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CGN arm seeks more uranium resources globally

By Lyu Chang (China Daily) Updated: 2016-04-14 08:06

CGN arm seeks more uranium resources globally

The stand of China General Nuclear Power Corp at an industry expo in Shenzhen, Guangdong province.[Provided to China Daily]

The move is aimed at securing fuel supplies for nuclear plants

The uranium subsidiary of China General Nuclear Power Corp, the country's largest nuclear operator, is looking to buy more assets in the uranium-rich countries such as Kazakhstan, Canada and Australia, a top company official said.

"We will consider acquiring more uranium assets if the price is reasonable," Zhou Rongsheng, chief engineer at CGN Uranium Resources Co Ltd, told China Daily on the sidelines of an industry conference in Beijing.

"We are now considering expanding cooperation with Kazakhstan in both uranium production and fuel assemblies."

He said China's uranium production is expected to top 30,000 tons by 2030, which will enable the country to secure fuel supplies for nuclear power plants being planned at home and abroad.

"By 2020, uranium production in China will exceed one-third of the world's total production," he added.

CGN has already secured uranium projects in nearly all major uranium-producing nations, including Namibia, Kazakhstan and Australia. Last year, CGN paid C$82.2 million ($63.78 million) for a nearly 20 percent stake in Fission Uranium Corp, making it the first direct Chinese investment in a Canadian uranium developer.

Since 2006, CGN has been involved in the uranium market in Kazakhstan, which has 15 percent of the world's uranium resources and an expanding mining sector.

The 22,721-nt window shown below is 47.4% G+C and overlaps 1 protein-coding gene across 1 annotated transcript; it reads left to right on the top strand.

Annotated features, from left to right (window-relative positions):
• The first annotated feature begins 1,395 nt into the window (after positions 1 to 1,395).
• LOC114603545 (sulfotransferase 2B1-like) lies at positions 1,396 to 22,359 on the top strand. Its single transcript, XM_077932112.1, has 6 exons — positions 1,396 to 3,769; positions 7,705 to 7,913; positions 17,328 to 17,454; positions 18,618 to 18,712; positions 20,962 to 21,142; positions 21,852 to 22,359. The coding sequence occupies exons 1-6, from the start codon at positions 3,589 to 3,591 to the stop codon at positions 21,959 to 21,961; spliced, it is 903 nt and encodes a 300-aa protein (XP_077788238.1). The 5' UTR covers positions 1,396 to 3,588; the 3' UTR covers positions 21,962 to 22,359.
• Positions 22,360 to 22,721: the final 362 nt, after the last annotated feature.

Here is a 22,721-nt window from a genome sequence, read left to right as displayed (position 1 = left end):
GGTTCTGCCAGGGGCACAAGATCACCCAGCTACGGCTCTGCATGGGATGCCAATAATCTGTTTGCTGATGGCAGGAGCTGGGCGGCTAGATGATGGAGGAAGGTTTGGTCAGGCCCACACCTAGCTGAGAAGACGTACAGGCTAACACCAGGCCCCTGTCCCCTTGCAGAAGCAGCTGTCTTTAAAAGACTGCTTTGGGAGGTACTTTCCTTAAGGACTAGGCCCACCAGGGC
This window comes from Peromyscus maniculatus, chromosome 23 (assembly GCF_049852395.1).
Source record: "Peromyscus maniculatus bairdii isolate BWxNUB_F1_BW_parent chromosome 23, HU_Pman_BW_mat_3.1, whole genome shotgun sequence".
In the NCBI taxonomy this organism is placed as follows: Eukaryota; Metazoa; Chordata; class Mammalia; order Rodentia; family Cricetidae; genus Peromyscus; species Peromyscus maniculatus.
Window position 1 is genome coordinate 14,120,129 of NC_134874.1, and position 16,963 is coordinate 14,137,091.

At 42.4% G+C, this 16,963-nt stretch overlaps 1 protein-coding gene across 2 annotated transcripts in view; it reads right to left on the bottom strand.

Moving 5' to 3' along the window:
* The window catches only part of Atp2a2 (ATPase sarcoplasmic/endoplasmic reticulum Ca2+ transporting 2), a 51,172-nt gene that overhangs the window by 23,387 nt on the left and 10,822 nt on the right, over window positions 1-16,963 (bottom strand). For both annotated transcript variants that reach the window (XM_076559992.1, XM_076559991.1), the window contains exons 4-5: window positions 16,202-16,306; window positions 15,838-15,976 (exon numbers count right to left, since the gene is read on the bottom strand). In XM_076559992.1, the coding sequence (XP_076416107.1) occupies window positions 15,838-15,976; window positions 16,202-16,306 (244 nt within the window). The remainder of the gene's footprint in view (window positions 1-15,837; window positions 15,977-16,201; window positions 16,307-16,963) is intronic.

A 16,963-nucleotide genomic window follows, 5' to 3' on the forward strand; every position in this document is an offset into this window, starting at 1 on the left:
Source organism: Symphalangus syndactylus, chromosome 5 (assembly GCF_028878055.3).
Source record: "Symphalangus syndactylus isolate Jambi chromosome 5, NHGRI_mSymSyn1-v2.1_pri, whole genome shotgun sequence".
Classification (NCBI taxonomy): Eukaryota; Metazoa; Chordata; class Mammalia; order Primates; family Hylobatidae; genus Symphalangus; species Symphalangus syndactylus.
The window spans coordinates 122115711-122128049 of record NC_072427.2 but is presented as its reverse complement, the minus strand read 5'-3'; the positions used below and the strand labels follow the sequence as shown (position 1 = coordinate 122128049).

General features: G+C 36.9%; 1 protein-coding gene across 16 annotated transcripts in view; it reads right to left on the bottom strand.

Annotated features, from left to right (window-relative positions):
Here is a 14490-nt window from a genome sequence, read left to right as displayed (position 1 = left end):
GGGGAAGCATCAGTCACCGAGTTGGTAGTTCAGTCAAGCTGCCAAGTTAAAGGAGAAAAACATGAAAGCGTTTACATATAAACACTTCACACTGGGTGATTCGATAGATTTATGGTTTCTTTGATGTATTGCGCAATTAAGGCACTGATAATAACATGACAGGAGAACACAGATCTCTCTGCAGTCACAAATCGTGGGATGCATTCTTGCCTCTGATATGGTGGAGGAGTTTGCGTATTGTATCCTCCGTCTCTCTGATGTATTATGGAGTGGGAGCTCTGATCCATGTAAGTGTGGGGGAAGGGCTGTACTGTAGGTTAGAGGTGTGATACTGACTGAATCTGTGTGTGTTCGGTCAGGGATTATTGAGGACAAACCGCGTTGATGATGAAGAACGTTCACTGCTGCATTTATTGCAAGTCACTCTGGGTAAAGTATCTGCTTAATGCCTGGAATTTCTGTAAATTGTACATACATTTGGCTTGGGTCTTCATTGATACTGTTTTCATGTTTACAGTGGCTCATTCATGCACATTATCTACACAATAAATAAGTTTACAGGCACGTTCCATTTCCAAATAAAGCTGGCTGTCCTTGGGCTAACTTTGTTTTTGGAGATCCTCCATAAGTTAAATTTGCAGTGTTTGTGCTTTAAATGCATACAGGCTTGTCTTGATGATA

The State-owned company also plans to set up a joint venture in Kazakhstan to produce nuclear fuel assemblies, which will ensure sufficient fuel supplies as Chinese nuclear companies seek to go global, CGN said in a statement.

A report by the World Nuclear Association said less than a quarter of nuclear fuel supplies comes from domestic uranium mining and exploration and plans for new mines have increased significantly since 2000.

It said that State-owned enterprises are acquiring uranium resources internationally as the world's second-largest economy is trying to become self-sufficient in most aspects of the fuel cycle.

"By international standards, China's ores are low-grade and production has been inefficient. The nuclear power companies are not depending on the national goal of sourcing one-third of uranium domestically, and are ramping up international arrangements to obtain fuel," it said.

An expert, who prefers to be anonymous, said that uranium is of strategic importance for China. "The country tries to produce one-third of its uranium domestically, obtain one-third through foreign uranium mines, and to purchase one-third on the open market," the expert said.

China will need more nuclear plants

China will need to build more nuclear power plants in both inland and coastal areas amid huge pressure to combat climate change, the head of the World Nuclear Association said.

Even though China is leading the world in the construction of nuclear reactors-24 under construction-more are needed for future use, according to Agneta Rising, WNA's president.

"China is a very big country that needs to have electricity generation in more places instead of in some coastal areas," she said.

"There's wide expectation that China will also do nuclear projects inland provided all safety issues and concerns have been properly addressed, because we don't see why that cannot go forward."

Due to safety issues, China put a pause on nuclear construction after Japan's Fukushima nuclear crisis, but it lifted the ban in 2014, giving permits only for nuclear power plants located in coastal areas.

The country is adopting a "wait and see" approach for inland nuclear power plants. Three inland plants-Taohuajiang, Pengze and Dafan-have been on suspension for about six years.

Rising said the nuclear-energy sector has not grown as much as other energy sources such as wind and solar despite growing electricity demand.

"Nuclear is very competitive compared to other renewables, because it doesn't need backup systems as other clean sources do to generate power constantly," she said. "Wind doesn't blow all the time and there isn't sunshine all the time either while nuclear is a reliable and low-carbon source for energy already existing today."

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